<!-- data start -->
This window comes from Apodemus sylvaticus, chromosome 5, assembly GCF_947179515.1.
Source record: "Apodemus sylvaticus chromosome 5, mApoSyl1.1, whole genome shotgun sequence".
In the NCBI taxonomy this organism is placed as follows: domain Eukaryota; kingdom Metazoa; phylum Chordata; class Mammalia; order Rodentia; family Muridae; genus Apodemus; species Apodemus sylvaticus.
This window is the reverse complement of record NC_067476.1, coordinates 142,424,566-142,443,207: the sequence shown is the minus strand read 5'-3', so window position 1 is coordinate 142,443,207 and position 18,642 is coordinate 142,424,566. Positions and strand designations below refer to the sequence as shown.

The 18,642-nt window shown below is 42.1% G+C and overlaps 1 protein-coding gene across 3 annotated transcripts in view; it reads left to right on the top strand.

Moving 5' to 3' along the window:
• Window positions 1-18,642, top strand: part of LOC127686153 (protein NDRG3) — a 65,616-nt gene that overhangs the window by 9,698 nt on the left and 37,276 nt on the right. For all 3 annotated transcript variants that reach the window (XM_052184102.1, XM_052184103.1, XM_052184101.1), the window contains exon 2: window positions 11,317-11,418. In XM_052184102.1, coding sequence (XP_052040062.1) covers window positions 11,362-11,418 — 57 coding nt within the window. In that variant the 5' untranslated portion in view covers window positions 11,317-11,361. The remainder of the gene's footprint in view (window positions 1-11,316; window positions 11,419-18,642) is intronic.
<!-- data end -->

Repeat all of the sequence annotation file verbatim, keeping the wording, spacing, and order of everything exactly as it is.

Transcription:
This window comes from Apodemus sylvaticus, chromosome 5, assembly GCF_947179515.1.
Source record: "Apodemus sylvaticus chromosome 5, mApoSyl1.1, whole genome shotgun sequence".
In the NCBI taxonomy this organism is placed as follows: domain Eukaryota; kingdom Metazoa; phylum Chordata; class Mammalia; order Rodentia; family Muridae; genus Apodemus; species Apodemus sylvaticus.
This window is the reverse complement of record NC_067476.1, coordinates 142,424,566-142,443,207: the sequence shown is the minus strand read 5'-3', so window position 1 is coordinate 142,443,207 and position 18,642 is coordinate 142,424,566. Positions and strand designations below refer to the sequence as shown.

The 18,642-nt window shown below is 42.1% G+C and overlaps 1 protein-coding gene across 3 annotated transcripts in view; it reads left to right on the top strand.

Moving 5' to 3' along the window:
• Window positions 1-18,642, top strand: part of LOC127686153 (protein NDRG3) — a 65,616-nt gene that overhangs the window by 9,698 nt on the left and 37,276 nt on the right. For all 3 annotated transcript variants that reach the window (XM_052184102.1, XM_052184103.1, XM_052184101.1), the window contains exon 2: window positions 11,317-11,418. In XM_052184102.1, coding sequence (XP_052040062.1) covers window positions 11,362-11,418 — 57 coding nt within the window. In that variant the 5' untranslated portion in view covers window positions 11,317-11,361. The remainder of the gene's footprint in view (window positions 1-11,316; window positions 11,419-18,642) is intronic.